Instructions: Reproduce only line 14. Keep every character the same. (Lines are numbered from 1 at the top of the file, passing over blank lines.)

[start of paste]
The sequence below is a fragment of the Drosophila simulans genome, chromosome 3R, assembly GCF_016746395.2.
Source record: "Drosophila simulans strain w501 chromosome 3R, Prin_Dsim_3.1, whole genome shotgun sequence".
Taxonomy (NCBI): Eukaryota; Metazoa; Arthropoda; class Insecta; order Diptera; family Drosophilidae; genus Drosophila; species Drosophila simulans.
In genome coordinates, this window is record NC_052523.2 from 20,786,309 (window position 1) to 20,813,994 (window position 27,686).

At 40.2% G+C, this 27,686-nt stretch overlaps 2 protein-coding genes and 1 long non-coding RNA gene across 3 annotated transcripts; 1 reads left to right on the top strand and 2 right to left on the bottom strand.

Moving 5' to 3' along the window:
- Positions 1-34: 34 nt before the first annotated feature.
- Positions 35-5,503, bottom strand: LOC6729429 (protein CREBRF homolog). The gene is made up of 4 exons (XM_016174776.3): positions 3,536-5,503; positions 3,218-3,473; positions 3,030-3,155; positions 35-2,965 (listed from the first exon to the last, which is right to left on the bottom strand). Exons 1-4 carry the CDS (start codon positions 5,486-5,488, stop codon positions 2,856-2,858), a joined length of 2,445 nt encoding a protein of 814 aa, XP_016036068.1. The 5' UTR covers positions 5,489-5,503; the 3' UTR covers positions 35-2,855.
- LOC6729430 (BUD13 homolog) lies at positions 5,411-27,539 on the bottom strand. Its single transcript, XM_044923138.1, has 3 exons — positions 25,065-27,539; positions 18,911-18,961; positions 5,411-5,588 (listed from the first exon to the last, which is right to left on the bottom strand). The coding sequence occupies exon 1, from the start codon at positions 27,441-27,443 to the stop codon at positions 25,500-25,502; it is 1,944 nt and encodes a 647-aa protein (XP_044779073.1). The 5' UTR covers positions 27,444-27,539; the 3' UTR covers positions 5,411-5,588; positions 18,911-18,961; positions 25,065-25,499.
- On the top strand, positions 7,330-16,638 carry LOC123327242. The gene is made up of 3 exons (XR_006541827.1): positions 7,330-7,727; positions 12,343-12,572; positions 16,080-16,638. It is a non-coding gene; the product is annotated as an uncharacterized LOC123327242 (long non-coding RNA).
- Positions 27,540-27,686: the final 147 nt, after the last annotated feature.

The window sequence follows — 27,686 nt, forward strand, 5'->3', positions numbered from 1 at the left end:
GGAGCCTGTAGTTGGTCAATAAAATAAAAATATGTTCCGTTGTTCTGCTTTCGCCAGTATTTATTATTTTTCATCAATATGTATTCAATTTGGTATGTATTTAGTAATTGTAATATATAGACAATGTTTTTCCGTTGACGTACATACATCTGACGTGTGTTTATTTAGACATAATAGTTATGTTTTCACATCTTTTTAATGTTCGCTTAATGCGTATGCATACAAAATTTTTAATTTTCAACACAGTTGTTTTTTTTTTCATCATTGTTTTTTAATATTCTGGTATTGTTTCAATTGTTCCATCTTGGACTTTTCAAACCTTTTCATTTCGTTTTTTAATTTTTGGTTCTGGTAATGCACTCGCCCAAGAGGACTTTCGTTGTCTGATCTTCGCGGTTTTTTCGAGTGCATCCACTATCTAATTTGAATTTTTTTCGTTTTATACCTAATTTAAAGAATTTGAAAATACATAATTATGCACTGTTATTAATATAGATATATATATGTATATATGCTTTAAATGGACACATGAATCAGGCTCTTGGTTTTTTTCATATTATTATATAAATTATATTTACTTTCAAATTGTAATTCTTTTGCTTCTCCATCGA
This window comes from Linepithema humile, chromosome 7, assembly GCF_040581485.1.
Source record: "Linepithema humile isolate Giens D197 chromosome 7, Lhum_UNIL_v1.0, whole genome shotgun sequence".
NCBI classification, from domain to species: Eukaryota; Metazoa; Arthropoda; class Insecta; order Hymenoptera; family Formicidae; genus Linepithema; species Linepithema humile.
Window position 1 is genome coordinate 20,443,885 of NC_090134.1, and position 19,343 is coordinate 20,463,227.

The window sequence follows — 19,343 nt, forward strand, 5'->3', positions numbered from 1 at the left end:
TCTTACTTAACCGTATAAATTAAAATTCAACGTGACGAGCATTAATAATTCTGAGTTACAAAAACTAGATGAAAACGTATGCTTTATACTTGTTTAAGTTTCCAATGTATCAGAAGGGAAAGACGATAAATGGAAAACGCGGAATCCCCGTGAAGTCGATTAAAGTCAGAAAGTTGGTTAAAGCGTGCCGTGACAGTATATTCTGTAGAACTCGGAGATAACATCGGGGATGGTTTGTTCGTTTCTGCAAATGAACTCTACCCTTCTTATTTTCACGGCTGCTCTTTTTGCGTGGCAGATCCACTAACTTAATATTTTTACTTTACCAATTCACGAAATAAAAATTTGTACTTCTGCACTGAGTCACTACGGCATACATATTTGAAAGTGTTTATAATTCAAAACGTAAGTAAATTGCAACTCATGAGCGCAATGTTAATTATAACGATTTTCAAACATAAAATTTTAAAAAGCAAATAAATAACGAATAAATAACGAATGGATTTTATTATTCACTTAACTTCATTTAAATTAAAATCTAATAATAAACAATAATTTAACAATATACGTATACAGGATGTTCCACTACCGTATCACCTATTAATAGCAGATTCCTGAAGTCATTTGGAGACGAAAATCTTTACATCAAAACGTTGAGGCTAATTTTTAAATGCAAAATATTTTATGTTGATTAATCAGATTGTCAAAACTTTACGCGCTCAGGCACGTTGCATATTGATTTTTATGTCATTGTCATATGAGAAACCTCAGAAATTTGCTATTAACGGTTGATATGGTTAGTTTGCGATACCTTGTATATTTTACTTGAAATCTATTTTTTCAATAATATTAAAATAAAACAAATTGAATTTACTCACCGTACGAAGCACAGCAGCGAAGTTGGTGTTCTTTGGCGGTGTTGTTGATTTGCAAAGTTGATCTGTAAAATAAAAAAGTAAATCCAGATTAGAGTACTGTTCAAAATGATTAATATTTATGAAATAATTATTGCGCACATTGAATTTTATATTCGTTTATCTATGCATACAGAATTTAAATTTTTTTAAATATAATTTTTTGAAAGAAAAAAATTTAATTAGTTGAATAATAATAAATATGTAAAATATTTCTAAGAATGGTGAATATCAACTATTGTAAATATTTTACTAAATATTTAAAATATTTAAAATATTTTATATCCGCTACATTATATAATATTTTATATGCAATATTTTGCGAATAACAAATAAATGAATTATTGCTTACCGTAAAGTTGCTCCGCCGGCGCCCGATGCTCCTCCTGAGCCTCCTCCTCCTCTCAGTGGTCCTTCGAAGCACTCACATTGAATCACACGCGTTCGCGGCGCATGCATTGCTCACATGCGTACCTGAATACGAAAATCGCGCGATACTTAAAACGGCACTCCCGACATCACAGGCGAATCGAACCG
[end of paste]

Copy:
This window comes from Linepithema humile, chromosome 7, assembly GCF_040581485.1.